I made this presentation for a PyZürich meetup. It serves as a brief introduction to loading and processing data with Pandas, the open source Data Analysis Library for Python. You can get a copy of the iPython notebook and the open data used here: http://bit.ly/pyzurich-04092014

Also check out Felix Zumstein’s notebook and presentation on xlwings, which followed this demo as a real world example of Python data analytics with Excel integration.

The best way to use this tutorial is interactively, editing the examples and writing your own. For this you’ll need to set up your environment, and thankfully this is easy no matter if you are on a Mac, Windows or Linux computer. Please leave a note on Twitter if you get stuck or have feedback.

## Setting up

I find that getting started with powerful data analytics in Python is easiest with a download and installation of Anaconda from Continuum Analytics. Just download the file and run it:

```
$ bash Anaconda-2.0.1-Mac-x86.sh
$ ipython notebook
```

(..or equivalent on Linux / double click the executable on Windows)

If you want to have `virtualenv`

-like control over your installation and use up less hard drive space*, use Miniconda:

```
$ conda create -n my_pandas python=2 pandas
... Proceed ([y]/n)? y ...
$ source activate my_pandas
(my_pandas)$ conda install ipython pyzmq tornado jinja2 matplotlib
(my_pandas)$ ipython notebook
```

* *If you have multiple projects, you do not need to create separate environments for each of them.*

If you’re on Windows, a popular free alternative is Python(x,y).

## First chirps

OK, you’ve got your data analytics toolkit deployed. You’ve started `ipython notebook`

and should now see a web page open up called *IPy: Notebook*. Click on the New Notebook button, or navigate to a copy of this notebook that you downloaded, and you’ll be set to try this out for yourself. Another popular way of exploring Python is ReInteract.

Let’s start off by making some pretty graphics with the Matplotlib library. If you have ever used R, MATLAB or Mathematica, using this might feel familiar. This package tries to make data plotting as painless as possible, and comes with no strings attached. If you want more control over your graphics, check out the list of Plotting libraries on python.org. We are going to now add Matplotlib and its external links to our environment, then draw a chart from some open data.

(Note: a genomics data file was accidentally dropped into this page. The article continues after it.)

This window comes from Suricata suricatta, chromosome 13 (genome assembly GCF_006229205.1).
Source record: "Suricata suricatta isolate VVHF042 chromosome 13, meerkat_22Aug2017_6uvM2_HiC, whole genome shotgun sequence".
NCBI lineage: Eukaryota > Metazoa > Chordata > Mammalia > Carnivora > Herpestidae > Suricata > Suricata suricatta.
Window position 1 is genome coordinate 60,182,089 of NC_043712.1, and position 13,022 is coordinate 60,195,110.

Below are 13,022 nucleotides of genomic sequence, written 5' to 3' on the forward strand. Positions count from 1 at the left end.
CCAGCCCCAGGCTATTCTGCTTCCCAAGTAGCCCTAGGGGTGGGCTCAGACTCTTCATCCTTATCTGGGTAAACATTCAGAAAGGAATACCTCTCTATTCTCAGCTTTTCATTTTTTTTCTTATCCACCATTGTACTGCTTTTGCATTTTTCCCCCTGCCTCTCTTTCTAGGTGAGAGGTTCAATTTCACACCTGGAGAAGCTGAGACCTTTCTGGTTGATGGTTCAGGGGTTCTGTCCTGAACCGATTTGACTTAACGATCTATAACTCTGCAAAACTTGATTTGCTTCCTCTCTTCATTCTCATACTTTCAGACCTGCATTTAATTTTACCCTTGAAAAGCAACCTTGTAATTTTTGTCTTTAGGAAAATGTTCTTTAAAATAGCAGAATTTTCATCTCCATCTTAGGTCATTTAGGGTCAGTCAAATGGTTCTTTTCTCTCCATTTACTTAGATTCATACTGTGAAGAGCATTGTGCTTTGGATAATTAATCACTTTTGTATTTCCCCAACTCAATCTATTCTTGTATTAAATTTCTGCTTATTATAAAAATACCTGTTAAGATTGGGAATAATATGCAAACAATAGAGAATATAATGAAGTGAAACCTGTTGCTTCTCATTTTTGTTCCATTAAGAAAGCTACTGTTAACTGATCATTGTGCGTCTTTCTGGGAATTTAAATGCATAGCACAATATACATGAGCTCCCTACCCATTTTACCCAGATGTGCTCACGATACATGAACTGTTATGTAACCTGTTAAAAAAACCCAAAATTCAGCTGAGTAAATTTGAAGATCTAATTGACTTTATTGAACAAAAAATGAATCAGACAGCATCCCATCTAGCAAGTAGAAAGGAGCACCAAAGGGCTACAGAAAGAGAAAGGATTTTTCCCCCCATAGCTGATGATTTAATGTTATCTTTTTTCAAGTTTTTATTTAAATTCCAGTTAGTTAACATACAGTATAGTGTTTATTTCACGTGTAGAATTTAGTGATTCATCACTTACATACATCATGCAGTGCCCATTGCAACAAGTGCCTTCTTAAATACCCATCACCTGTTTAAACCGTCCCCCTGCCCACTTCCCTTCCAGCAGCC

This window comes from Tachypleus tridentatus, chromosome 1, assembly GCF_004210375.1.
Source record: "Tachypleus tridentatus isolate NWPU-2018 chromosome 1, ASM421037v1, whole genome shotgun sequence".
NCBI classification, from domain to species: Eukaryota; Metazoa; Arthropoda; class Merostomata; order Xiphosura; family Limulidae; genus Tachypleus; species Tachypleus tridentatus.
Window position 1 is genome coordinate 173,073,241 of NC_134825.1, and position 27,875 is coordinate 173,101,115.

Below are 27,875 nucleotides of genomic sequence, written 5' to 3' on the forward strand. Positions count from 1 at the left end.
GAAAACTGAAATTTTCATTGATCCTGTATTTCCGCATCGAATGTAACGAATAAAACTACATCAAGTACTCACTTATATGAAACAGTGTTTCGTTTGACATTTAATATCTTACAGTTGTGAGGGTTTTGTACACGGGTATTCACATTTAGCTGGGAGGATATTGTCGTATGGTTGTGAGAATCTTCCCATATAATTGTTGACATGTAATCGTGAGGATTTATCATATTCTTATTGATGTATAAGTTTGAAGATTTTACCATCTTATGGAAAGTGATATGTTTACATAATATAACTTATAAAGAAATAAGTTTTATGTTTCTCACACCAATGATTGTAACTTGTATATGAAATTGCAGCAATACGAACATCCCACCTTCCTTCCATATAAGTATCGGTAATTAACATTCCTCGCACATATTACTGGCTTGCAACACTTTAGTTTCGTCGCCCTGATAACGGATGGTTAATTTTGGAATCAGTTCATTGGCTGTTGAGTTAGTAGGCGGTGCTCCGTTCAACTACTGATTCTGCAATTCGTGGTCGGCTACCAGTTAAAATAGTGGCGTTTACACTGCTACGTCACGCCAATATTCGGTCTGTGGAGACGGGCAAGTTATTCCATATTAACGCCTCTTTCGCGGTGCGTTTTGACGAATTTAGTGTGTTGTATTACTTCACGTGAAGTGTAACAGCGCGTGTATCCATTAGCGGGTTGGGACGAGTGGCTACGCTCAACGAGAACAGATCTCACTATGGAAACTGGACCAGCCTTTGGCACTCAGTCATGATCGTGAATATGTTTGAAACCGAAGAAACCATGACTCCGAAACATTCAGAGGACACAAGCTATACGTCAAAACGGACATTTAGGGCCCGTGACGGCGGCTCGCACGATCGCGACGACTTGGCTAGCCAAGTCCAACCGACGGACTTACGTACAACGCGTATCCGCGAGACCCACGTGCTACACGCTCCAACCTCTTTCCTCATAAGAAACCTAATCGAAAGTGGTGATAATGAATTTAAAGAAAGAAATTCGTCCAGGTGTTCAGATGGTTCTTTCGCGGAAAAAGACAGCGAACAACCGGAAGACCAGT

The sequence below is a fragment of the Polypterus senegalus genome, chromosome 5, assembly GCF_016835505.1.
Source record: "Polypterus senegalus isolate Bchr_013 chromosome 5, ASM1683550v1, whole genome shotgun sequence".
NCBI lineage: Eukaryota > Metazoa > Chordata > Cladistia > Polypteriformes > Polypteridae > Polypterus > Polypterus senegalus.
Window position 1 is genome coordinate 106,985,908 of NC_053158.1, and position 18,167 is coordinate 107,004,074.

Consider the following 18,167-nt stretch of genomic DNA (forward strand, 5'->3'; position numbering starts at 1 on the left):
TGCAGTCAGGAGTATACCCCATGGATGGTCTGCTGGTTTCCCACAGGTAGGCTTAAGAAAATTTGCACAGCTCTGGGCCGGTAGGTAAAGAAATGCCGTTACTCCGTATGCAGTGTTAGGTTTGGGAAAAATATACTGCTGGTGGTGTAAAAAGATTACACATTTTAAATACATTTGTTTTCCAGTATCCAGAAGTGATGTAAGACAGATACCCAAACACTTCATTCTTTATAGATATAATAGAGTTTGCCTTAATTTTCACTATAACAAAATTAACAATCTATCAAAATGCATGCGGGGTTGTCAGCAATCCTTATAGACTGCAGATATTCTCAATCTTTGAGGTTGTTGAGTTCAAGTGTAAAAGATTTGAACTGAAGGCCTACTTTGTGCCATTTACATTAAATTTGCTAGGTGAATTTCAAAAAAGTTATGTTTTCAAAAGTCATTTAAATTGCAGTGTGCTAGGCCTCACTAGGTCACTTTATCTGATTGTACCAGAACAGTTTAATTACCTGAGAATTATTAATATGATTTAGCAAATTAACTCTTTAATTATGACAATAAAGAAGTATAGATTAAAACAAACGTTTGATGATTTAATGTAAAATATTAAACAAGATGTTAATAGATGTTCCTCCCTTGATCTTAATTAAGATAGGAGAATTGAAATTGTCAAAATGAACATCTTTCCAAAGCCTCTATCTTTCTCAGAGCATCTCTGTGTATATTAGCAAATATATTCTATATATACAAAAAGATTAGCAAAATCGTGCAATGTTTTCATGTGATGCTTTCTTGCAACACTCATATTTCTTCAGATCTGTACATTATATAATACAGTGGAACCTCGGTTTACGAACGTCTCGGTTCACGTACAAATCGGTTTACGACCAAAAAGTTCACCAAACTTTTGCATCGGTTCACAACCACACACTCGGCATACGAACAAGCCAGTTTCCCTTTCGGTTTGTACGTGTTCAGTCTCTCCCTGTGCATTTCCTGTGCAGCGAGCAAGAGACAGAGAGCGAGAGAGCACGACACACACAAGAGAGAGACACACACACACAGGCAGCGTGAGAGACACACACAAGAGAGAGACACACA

```
%matplotlib inline
```

`%matplotlib qt`

, if you prefer and your system supports them. Also note, that to some people this reliance on external dependencies is exactly the reason why some people choose to *not*use Matplotlib, as it makes your code less portable. Pick your battles.

Now we import into our namespace:

```
import matplotlib.pyplot as plt
import numpy as np
```

```
birdsong_data = [0.080000, 0.444000, 0.448000, 0.449000, 0.667000, 0.670000, 0.932000, 0.938000, 1.384000, 2.338000, 2.428000, 2.434000, 3.979000, 4.043000, 4.094000, 4.100000, 4.174000, 4.301000, 4.303000, 4.311000, 4.421000, 4.631000, 4.833000, 4.961000, 4.965000, 5.094000, 5.097000, 5.178000, 5.183000, 5.473000, 5.478000, 5.766000, 5.767000, 5.772000, 5.841000, 5.843000]
birdsong = np.array(birdsong_data)
```

Or in linear space (read: line graph) using the ubiquitous plot function.

And that’s like the little snow-heap at the top of the iceberg of the kinds of charts you can do with Python. Then again, if you’re planning to publish your data on the Web a better option might be to use something like D3.js or Raphael.js for crispness and interactivity. It still makes sense to explore your data in a powerful environment first, ensuring your data is clean and your approach to visualizing and explaining it rock solid.

Let’s go for another example.

## Velo flows

You can get readings of traffic measured as bikes pass through special lanes in the neat collection Daten der permanenten Velozählstellen. This data has already been explored by my esteemed colleague Dr. Ralph Straumann using R in a series of blog posts: Teil 1, Teil 2, Teil 3. We’re not going to go into as much detail here, but let’s see how Python with Pandas compares for processing these 30 MB of open data in CSV format.

Start by importing Pandas as we did with Matplotlib:

```
import pandas as pd
```

```
bike_data = pd.read_csv('/opt/localdev/SciPy/data/TAZ_velozaehlung_stundenwerte.csv')
```

```
# Equivalent to bike_data[-6:-1]
# For the top 5 use bike_data.head(5)
bike_data.tail(5)
```

There are some handy functions to get a feeling for the data before digging in:

```
bike_data.describe()
```

```
bike_data['Stunde'].median()
```

```
bike_data['Zählstelle (Code)'].unique()
```

Pandas interacts well with Matplotlib, as we shall see next:

```
pd.options.display.mpl_style = 'default' # the 'look nicer' option
plt.scatter(bike_data['Stunde'], bike_data['Gezählte Velofahrten'])
```

Here is an actual histogram of actual counts using the `plot()`

function through the `DataFrame`

itself:

```
bike_data.groupby(['Stunde'])['Gezählte Velofahrten'].sum().plot(kind='bar')
```

```
fig = bike_data['Gezählte Velofahrten'].hist(by=bike_data['Zählstelle (Code)'], grid=False, figsize=(26,26))
```

For more knowledge on data exploration in Python, have a look at some of these links for additional references:

..and helpful tutorials:

- Introduction to Pandas Data Structures
- Introduction to Python and Pandas Data Munging and Machine Learning
- Baby Steps Performing Exploratory Analysis with Python
- Beautiful Plots with Pandas and Matplotlib

Some more notebooks like this one: